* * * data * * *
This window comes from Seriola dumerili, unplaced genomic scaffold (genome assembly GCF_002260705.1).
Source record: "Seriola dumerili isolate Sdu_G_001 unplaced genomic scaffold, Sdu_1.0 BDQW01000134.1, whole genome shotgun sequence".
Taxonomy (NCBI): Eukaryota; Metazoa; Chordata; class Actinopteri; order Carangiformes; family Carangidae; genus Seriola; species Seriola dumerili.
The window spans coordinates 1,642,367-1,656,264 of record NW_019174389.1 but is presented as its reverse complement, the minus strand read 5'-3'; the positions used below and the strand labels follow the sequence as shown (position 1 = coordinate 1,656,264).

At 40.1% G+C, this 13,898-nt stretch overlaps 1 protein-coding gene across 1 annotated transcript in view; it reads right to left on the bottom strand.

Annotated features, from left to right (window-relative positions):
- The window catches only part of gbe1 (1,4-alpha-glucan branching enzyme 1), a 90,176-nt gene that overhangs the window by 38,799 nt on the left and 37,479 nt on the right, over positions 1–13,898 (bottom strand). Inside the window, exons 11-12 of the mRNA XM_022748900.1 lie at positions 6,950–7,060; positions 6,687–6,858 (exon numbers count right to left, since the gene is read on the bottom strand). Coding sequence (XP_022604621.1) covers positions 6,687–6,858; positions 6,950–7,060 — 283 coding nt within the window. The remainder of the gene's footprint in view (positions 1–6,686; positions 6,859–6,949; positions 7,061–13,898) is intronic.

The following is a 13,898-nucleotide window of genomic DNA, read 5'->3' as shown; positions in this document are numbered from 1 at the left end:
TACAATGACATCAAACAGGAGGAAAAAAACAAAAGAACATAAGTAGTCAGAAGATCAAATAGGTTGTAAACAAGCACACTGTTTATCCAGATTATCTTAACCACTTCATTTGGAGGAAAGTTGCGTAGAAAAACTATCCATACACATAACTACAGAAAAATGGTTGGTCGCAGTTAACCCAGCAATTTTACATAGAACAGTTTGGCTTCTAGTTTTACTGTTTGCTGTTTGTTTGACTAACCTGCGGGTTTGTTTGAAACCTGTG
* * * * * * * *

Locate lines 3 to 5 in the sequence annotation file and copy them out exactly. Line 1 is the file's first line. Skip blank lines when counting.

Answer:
Taxonomy (NCBI): Eukaryota; Metazoa; Chordata; class Actinopteri; order Carangiformes; family Carangidae; genus Seriola; species Seriola dumerili.
The window spans coordinates 1,642,367-1,656,264 of record NW_019174389.1 but is presented as its reverse complement, the minus strand read 5'-3'; the positions used below and the strand labels follow the sequence as shown (position 1 = coordinate 1,656,264).

At 40.1% G+C, this 13,898-nt stretch overlaps 1 protein-coding gene across 1 annotated transcript in view; it reads right to left on the bottom strand.